Review: "Love Songs"

I've heard surprisingly little buzz surrounding Christophe Honoré's Love Songs. In fact the film didn't even cross my radar until J.D. over at Valley Dreamin' started talking it up a few months ago. Other than that, the critics and the blogosphere have been relatively quiet about this delightful French truffle.

Which is a real shame, because Love Songs is the best modern musical since Once. Which isn't really saying much, I know, but it certainly blows Mamma Mia out of the water, and bears instant comparisons to last year's Irish sensation due to its naturalistic style and more contemporary music.

But that's where the comparisons end because Love Songs takes a very different approach to its material.

Set in Paris, Love Songs centers around a young couple, Ismael and Julie, who decide to open their relationship up to Ismael's co-worker, Alice, and become a three-way relationship. The toll of being in a relationship with multiple people begins to wear on the threesome, however, but when tragedy strikes, they have to come to terms with their grief in the own unique way, and some find love in the most unlikely of places, as an eager young college student (Gregoire Leprince-Ringuet) comes waltzing unexpetedly into their lives.

One of the things that struck me the most about the film was the effortless charm of the cast, especially Louis Garrel (The Dreamers), who practically burns up the screen. Their chemistry is undeniable, and it comes across the seamless transitions into the songs - an area where Mamma Mia suffered greatly. The songs come across as naturally as a conversation, always moving the story along.

The most obvious standout, of course, is Alex Beaupain's gloriously heartbreaking music, that strikes the perfect balance between modern pop and showtunes, something akin to The Umbrellas of Cherbourg meets Spring Awakening, with the cast doing a remarkable job bringing the songs to life.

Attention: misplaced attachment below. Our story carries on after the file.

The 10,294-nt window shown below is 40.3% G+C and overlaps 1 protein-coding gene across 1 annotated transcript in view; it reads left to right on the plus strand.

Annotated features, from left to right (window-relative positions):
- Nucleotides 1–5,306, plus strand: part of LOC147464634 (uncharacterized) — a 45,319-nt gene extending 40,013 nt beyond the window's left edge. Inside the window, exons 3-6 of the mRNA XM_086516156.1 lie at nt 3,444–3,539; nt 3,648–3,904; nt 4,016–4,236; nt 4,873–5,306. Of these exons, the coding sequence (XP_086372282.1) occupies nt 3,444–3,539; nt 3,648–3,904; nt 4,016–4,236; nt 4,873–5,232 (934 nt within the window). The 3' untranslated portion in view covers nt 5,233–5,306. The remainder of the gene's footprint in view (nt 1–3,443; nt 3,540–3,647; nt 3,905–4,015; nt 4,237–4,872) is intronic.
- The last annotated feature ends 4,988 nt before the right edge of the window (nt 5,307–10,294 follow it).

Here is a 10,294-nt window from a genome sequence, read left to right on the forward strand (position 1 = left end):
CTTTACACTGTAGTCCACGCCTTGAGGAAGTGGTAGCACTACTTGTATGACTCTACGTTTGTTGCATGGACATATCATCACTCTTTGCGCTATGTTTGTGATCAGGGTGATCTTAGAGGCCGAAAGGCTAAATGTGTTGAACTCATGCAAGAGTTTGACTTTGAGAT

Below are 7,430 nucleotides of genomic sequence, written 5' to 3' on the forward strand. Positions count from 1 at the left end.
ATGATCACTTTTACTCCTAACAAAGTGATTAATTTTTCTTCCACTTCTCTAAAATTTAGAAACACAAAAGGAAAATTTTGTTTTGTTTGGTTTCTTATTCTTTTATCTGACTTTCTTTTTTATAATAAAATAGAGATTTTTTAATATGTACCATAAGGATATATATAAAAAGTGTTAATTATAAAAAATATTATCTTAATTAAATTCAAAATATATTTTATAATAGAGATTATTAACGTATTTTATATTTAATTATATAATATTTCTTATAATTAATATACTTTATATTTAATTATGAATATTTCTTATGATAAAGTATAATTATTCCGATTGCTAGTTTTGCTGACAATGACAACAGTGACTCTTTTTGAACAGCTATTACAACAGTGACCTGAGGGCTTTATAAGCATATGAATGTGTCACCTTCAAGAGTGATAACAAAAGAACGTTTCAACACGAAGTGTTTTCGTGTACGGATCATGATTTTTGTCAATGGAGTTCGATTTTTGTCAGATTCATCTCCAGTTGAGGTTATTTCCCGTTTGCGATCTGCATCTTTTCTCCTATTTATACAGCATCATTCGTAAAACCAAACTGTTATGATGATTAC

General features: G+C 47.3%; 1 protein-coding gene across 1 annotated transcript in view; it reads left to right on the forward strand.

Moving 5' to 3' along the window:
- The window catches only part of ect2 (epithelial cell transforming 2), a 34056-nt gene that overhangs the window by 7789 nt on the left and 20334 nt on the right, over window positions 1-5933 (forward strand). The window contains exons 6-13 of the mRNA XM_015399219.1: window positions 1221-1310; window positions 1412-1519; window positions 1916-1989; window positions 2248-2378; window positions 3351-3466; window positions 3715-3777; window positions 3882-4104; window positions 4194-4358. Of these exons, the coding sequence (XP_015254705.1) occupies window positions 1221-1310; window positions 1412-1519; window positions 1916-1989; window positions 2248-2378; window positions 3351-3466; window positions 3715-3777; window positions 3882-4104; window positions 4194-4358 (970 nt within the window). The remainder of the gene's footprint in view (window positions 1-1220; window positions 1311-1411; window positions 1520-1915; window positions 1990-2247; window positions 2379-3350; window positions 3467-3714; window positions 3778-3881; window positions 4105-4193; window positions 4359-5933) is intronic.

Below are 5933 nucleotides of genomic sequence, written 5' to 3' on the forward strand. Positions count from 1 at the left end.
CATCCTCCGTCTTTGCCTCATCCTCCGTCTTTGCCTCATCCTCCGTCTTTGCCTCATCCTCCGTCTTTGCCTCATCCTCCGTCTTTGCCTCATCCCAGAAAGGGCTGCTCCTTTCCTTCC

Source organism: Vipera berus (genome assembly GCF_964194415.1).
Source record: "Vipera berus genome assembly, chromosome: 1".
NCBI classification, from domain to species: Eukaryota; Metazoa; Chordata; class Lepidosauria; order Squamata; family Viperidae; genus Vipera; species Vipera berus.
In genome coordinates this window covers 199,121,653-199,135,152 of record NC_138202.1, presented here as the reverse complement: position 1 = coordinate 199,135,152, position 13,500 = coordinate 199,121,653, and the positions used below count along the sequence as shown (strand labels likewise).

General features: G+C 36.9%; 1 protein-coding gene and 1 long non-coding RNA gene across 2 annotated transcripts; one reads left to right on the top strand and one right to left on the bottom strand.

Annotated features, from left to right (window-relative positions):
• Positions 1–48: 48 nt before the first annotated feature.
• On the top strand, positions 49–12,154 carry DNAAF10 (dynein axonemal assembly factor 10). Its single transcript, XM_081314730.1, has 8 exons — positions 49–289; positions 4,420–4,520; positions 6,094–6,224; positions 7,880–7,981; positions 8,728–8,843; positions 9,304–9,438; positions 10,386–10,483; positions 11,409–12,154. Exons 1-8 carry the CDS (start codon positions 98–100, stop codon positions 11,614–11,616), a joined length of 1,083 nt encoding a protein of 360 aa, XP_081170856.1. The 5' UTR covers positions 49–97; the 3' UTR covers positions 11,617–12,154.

It's all so intoxicating, so effortlessly sexy, that it's easy to forgive the fact that it drags a bit in the middle section, but it quickly finds its footing again once the new love interest is introduced. I loved the fact that the movie dwells squarely in a world where love crosses the boundaries of gender and defies the labels of straight and gay. The idea that a person's soulmate could literally be anyone, be they male, female, or undecided is a universal one, and Love Songs handles that with a refreshing degree of normalcy. Love knows no bounds, and Honoré demonstrates that with beauty and grace, through Beaupain's lovely songs and the gorgeous cinematography by Rémy Chevrin.

Honoré takes his cues from French classics such as the aforementioned Umbrellas of Cherbourg and Jean-Luc Godard's A Woman is a Woman to create the film's bubbly yet realistic feel that seems at once heightened and immediate, taking place on a slightly higher, more romantic plane but never losing touch with reality.

Love Songs is one of those films I just wanted to envelop myself in completely, losing myself amidst its enthralling French charms. For those willing to give themselves up to it, Love Songs offers a feast for the mind and the heart, overwhelming the senses and transporting us into its delicately constructed rhythms. It's the year's tastiest surprise.

GRADE - ***½ (out of four)

LOVE SONGS; Directed by Christophe Honoré; Stars Louis Garrel, Ludivine Sagnier, Chiara Mastroianni, Clotilde Hesme, Gregoire Leprince-Ringuet, Brigitte Rouan; Not Rated; In French w/English subtitles


J.D. said…
It's such a beautiful film, both literally and tonally. The songs are excellent, and the acting is so amazingly delicate that it seems like we're just watching people instead of actors. I LOVE IT.

Glad you did too, Matt.
Mattie Lucas said…
Thanks for turning me on to it J.D. I adored it.
Anonymous said…
I really wana see this so bad!
Anonymous said…
Well, Matthew, I am with you lock, stock and barrel on this film. I loved it, and my own rating is the equivalent of your own 3 and a half of four. It was an infectious, sublime, and fully engaging romp, and that score is frankly unforgettable.
I am not so sure that most of the intelligensia are as thrilled with it as we are, but who cares? This is a strong contender for the year-end ten best list. I will look at the DVD to confirm my strong theatrical reaction. As is generally the case when you (or anyone) loves something, your talent rises to the top! Beautiful work here.
Mattie Lucas said…
I kind of doubt this will appear on my own top ten list at the end of the year (seeing as how it is currently #14 for the year...but the list often fluctuates before I make my final list), but I did love it. I think it's one of the year's most sublime romances, and I fell for it lock stock and Garrel. ;-)

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